- Project Runeberg -  A practical guide for Russian consular officers and all persons having relations with Russia /
238

(1916) Author: Alfons Heyking - Tema: Russia
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238 DISPUTES BETWEEN CAPTAINS, &c. P. VI., Сн. IX.

§ 260.
Case of the
steamer
"
Alci-biades " at
Kertch.

§261.
France.

§ 262.
Great
Britain.

§ 263.
Case oi: the
Russian ship
" Anna " at
South
Shields.

captains and their crews, unless the contrary is provided for by local
law, though he can do so even if contrary to local law, provided the
right is conceded to Consular Officers in virtue of special conventions
or treaties. If, however, the disorder is of a nature to interfere with
the public tranquillity, or if any person not a member of the crew
is implicated in it, the local authorities are entitled to interfere.
Offences and crimes committed under these circumstances are within
the jurisdiction of the local tribunals.1

This rule of the Consular Regulations has been more definitely
expressed in a decision given by the Penal Department of Cassation
of the Imperial Senate of the 2nd November 1872, No. 1,329, in the
case of the Greek subject, Svaelos, accused of having caused the
death of another Greek subject on board the Greek merchant vessel
" Alcibiades " while lying in the roads at Kertch. The Senate found
that according to Art. 170 of the Penal Code, any foreigner
committing a crime in Russia is subject to Russian law, whether the offence
be committed against a native or a subject of the State to which
the offender belongs. This principle, however, cannot be applied
in all strictness to offences committed on board of foreign ships by
and against persons belonging to the crews of such ships, as the relation
of the members of the crew of a ship tying in the territorial waters
of a State cannot be considered as identical with those of foreigners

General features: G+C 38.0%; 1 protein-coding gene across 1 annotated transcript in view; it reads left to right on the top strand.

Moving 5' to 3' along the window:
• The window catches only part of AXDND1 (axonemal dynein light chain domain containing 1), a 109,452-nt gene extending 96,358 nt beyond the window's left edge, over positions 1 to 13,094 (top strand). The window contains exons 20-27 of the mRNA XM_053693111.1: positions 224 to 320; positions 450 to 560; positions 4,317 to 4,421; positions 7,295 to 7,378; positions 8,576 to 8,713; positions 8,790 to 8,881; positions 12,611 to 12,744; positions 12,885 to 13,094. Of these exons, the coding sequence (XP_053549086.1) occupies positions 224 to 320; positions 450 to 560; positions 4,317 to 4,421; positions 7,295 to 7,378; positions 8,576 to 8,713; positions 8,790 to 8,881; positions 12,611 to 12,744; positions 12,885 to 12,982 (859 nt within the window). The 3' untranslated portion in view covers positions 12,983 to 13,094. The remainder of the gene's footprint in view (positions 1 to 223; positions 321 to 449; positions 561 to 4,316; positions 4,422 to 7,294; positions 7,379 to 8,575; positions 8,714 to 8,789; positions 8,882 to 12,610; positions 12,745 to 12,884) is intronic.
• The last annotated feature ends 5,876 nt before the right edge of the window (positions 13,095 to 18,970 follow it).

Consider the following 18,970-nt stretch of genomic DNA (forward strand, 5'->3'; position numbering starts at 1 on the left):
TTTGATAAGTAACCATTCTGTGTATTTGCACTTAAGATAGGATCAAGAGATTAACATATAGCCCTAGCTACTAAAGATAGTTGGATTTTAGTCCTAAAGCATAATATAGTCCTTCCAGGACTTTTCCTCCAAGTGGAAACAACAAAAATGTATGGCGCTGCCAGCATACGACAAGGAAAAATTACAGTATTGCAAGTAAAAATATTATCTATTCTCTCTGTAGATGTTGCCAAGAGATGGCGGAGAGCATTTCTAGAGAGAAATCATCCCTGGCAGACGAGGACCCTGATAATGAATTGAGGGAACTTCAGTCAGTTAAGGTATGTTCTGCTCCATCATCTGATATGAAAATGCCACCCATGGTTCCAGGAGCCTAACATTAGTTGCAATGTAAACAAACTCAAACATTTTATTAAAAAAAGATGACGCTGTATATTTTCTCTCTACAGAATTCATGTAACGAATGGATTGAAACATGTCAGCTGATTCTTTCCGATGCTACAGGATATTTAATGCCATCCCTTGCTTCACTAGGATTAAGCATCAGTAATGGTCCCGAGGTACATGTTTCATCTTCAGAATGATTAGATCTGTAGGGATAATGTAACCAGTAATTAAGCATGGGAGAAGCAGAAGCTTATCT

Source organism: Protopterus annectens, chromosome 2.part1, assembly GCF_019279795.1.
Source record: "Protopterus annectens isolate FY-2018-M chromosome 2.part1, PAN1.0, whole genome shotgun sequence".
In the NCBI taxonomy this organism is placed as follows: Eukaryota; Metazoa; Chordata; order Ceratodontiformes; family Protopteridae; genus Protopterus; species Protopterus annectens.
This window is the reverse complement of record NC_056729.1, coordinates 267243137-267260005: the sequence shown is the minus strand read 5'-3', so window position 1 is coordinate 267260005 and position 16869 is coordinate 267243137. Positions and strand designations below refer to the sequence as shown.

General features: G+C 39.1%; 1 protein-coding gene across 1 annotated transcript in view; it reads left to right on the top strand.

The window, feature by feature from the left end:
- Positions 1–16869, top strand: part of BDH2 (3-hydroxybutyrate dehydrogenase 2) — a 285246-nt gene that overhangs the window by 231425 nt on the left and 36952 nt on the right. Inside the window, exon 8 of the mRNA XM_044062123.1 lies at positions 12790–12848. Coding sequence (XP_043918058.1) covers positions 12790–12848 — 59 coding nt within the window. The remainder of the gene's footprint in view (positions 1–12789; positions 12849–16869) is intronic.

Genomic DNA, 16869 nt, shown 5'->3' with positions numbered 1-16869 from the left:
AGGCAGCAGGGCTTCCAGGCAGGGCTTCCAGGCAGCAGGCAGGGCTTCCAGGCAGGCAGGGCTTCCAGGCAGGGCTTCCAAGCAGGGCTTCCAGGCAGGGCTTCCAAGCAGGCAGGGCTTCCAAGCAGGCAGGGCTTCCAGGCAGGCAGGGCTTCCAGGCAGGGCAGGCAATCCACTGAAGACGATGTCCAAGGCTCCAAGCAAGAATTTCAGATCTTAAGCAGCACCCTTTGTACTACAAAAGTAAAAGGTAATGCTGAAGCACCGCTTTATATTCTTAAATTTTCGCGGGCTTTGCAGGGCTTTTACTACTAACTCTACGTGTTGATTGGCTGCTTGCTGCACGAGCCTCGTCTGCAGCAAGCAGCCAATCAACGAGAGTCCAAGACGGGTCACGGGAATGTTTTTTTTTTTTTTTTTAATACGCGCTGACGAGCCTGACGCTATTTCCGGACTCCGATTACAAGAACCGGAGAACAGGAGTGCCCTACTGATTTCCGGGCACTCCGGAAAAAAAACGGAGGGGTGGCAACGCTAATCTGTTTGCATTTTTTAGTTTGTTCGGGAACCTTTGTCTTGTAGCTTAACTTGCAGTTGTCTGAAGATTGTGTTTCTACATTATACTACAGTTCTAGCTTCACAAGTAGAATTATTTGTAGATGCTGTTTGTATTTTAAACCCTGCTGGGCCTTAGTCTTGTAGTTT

residing in the territory of that State. Offences against discipline
or neglect of duty on the part of seamen are, therefore, in all cases,
to be settled on board the ship, and in accordance with the laws of
the State to which she belongs. Ordinary crimes, on the other hand,
if committed on board ship, can only be regarded as being exempt
from the jurisdiction of the local authorities, if there has been no
disturbance of the public peace, if the master or the sufferer does not
desire the protection or assistance of the authorities, or if the
Diplomatic or Consular Officer of the district proposes to send the culprit
for trial to his own country.

The same principle exists in France, where crimes and offences
committed by members of the crews of merchant vessels against
each other and which in no way concern any local subject, are not
within the competency of the local tribunals. On the other hand,
if local subjects are in any way concerned in the crime, or if the
safety or tranquillity of the port is thereby endangered, the local
police and judicial authorities are entitled to interfere, without any
reference to the nationality of the persons concerned.

In Great Britain all crimes against the Penal Laws committed
on board of foreign merchant vessels are subject to the local
tribunals.

This is not always taken into consideration by British
magistrates. On the 29th December 1903, the captain of the Russian
barque " Anna," then lying at South Shields, reported to the Russian
Consulate at Newcastle-upon-Tyne that he had, on the previous
night, been assaulted by three of his crew, who attacked him with
such violence that he became unconscious. He desired that the

§§ 260, 261,

262, 263.

1 Cons. Reg., Art. 104.

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